There is something unconcerned in the way De Bethune watches combine the classical and the cutting-edge – Roman numerals, traditional two- and three-handers, and 6 o’clock tourbillons, for example, alongside the skeleton lugs, wedge-shaped plates and blued titanium. Only an independent watchmaker would dare so effortlessly in such manner, and that indeed describes De Bethune. Founded just 18 years ago, today it has a 30-strong workforce at its manufacture in the Swiss Jura mountains. Relatively quietly, it has since amassed an impressive body of highly technical work. Co-founder Denis Flageollet is a master watchmaker that began his career as an antique restorer, and from the start his manufacture has been driven by innovation while maintaining a reverence for the classics. Over the years, it has produced 27 calibres, filed eight patents, and has developed its own key components including hairsprings, balance wheels, and escapements. It has also picked up three Grand Prix d’Horlogerie de Geneve (GPHG) prizes over the last decade.
De Bethune’s ambitions do veer artistic as well. Its eclectic portfolio counts many whimsical outings – a limited edition based on the Mayan calendar, for instance, or one-offs for Only Watch, or the Dream Watch sculptures. Its core collections, however, are purely horological in focus, and though it is difficult to choose highlights there are a couple of emblematic constants for the brand.
The first is the DB25 Starry Varius: a two-hander just 8.8mm thick, with a 42mm case available in several choices including titanium (RM272,200). It is De Bethune’s simplest and most classical representative: a clean, time-only watch with an astronomical theme, and where Breguet-style hands are paired with Roman numerals. But the hand-wound movement within pulls no punches and is outfitted with De Bethune’s latest horological advancements. It has a silicon escape wheel, a six-day power reserve enabled by a self-regulating twin barrel, and three patents: one each for the titanium balance wheel, hairspring, and shock-absorbing system.
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There is little classical about the view of the movement through the display caseback, which is dominated by the delta-shaped mainplate that is a De Bethune signature. Externally, the most eye-catching feature is the dial, of which the centre is a strikingly polished plate of blued titanium. It acts as a backdrop for a starry display of the Milky Way, created with gold pins for the larger stars – which are individually hand-mounted – and laser engraving and gilding for the smaller ones.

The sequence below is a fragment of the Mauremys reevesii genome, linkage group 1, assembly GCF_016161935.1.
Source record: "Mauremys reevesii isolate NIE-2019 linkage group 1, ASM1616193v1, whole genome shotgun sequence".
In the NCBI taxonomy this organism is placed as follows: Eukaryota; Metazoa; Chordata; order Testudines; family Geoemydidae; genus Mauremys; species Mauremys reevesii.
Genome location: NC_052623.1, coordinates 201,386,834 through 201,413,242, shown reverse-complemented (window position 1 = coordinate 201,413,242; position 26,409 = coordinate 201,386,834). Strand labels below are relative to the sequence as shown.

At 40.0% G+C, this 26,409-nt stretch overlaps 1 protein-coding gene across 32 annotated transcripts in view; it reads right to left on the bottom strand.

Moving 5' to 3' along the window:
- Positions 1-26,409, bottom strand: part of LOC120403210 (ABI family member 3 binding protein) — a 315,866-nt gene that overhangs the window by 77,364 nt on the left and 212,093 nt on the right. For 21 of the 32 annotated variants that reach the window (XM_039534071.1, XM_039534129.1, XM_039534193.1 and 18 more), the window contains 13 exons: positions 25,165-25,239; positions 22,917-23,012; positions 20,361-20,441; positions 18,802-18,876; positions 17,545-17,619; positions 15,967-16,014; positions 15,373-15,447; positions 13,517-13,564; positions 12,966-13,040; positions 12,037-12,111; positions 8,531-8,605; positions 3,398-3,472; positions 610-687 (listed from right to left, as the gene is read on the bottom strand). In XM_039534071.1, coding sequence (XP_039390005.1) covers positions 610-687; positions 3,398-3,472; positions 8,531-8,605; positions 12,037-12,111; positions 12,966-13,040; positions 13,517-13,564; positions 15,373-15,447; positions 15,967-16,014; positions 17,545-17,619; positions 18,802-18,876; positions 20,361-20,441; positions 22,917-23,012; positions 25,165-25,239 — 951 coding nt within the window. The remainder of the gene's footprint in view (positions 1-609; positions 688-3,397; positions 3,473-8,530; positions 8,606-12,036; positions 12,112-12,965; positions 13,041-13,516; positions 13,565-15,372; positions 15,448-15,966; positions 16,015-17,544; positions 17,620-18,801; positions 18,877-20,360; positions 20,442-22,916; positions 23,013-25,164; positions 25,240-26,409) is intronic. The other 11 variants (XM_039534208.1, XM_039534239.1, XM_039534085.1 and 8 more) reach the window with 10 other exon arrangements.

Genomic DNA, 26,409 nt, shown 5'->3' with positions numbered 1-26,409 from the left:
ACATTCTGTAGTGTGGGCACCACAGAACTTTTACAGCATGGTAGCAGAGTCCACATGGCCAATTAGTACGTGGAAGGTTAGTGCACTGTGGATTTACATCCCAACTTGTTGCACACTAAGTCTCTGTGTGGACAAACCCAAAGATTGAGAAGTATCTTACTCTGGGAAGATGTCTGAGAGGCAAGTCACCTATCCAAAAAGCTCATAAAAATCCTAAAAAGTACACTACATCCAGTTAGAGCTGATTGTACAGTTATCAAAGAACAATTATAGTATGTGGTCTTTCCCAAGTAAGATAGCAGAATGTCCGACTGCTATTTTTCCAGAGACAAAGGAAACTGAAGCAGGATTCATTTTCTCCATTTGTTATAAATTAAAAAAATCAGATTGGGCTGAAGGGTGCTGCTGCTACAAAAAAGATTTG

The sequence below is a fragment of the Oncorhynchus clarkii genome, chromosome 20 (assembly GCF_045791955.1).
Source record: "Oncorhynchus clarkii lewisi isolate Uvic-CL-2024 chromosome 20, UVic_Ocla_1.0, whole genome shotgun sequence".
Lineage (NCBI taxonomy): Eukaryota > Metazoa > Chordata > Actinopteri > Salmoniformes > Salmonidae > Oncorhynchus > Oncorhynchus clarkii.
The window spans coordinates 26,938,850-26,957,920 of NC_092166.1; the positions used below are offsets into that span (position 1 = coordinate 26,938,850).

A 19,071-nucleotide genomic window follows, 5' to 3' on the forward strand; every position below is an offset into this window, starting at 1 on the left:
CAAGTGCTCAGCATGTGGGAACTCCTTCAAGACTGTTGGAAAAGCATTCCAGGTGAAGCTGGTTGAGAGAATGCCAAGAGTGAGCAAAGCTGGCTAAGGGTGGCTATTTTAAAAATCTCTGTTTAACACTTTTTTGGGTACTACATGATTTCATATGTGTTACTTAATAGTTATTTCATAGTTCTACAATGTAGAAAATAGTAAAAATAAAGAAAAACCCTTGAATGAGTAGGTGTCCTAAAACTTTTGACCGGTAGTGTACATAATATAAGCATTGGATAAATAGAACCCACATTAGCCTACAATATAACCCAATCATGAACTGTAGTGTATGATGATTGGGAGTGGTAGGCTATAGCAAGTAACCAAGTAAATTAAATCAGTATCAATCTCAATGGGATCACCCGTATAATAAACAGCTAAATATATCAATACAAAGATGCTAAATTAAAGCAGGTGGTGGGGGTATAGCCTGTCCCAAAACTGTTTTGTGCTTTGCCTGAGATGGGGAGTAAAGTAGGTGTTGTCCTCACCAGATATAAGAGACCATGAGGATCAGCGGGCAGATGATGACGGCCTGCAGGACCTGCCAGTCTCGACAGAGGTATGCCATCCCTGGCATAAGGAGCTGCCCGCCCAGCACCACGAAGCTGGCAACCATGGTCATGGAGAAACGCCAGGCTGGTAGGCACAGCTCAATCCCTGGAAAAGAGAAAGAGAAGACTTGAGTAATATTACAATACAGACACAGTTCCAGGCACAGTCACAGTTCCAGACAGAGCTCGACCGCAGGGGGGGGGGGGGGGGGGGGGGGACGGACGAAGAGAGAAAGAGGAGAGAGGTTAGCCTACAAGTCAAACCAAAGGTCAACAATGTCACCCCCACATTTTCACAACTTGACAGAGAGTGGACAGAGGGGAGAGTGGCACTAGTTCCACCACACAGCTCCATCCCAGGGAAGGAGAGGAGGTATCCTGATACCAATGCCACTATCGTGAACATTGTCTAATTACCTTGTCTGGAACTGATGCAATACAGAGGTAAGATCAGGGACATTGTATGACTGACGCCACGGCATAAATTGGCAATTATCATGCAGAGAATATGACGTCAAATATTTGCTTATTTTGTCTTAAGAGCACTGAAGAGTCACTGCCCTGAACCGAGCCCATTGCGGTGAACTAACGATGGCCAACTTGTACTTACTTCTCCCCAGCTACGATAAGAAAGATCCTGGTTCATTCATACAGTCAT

As the DB25 is classical, the DB28 is its determinedly futuristic counterpart. This is the watch that put De Bethune on the map: in 2011, it bagged the GPHG’s ‘Aiguille d’Or’ – the best overall watch of the year, and the most coveted GPHG award.
2020 is the tenth anniversary of the DB28, and it sees several new incarnations. The DB28XP is one that retains the hallmarks of the prize-winning model – monochromatically presented almost entirely in titanium, with exposed balance wheel and delta-shaped mainplate the most prominent dial-side feature – but the 43mm case has been slimmed down to just 7.2mm. Another hallmark is the floating lugs, which are anchored at the midpoint of the case and allows the watch to pivot and find the most comfortable position on the wrist. It also allows better access to the crown, which is at 12 o’clock. Blued titanium, another reoccurring theme, has a subtle presence as ornamentation of the hands.
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The process to create blued titanium is yet another in-house development for De Bethune, and the brand is clearly proud of it – proud enough, in fact, to go all-out and create the DB28 Kind of Blue Milky Way (RM521,700). Limited to 10 pieces, may just be the bluest watch in existence. This model includes a torque indicator on the dial side, between 2 and 3 o’clock, while a power reserve indicator is on the back. A spherical moonphase – yet another De Bethune invention – sits at 6 o’clock. It also takes a cue from the Starry Varius with a mirror-polished plate in the centre of the dial which hosts a laser-engraved Milky Way starfield.
It is somewhat of a cliché to say that photographs never do justice to a fine watch, but this is particularly true of De Bethune. It brings a unique, refreshing viewpoint, and not just in terms of mechanical contributions, but in visual and tactile terms as well. Whether the convex chapter ring of the Starry Varius, or the fascinating depth of the DB28’s overlapping plates, or the colour and character of the blued titanium, or the way the floating lugs really do affect the feel of the watch on the wrist – there is a lot to take in, and the watch enthusiast owes it to themselves to take a look.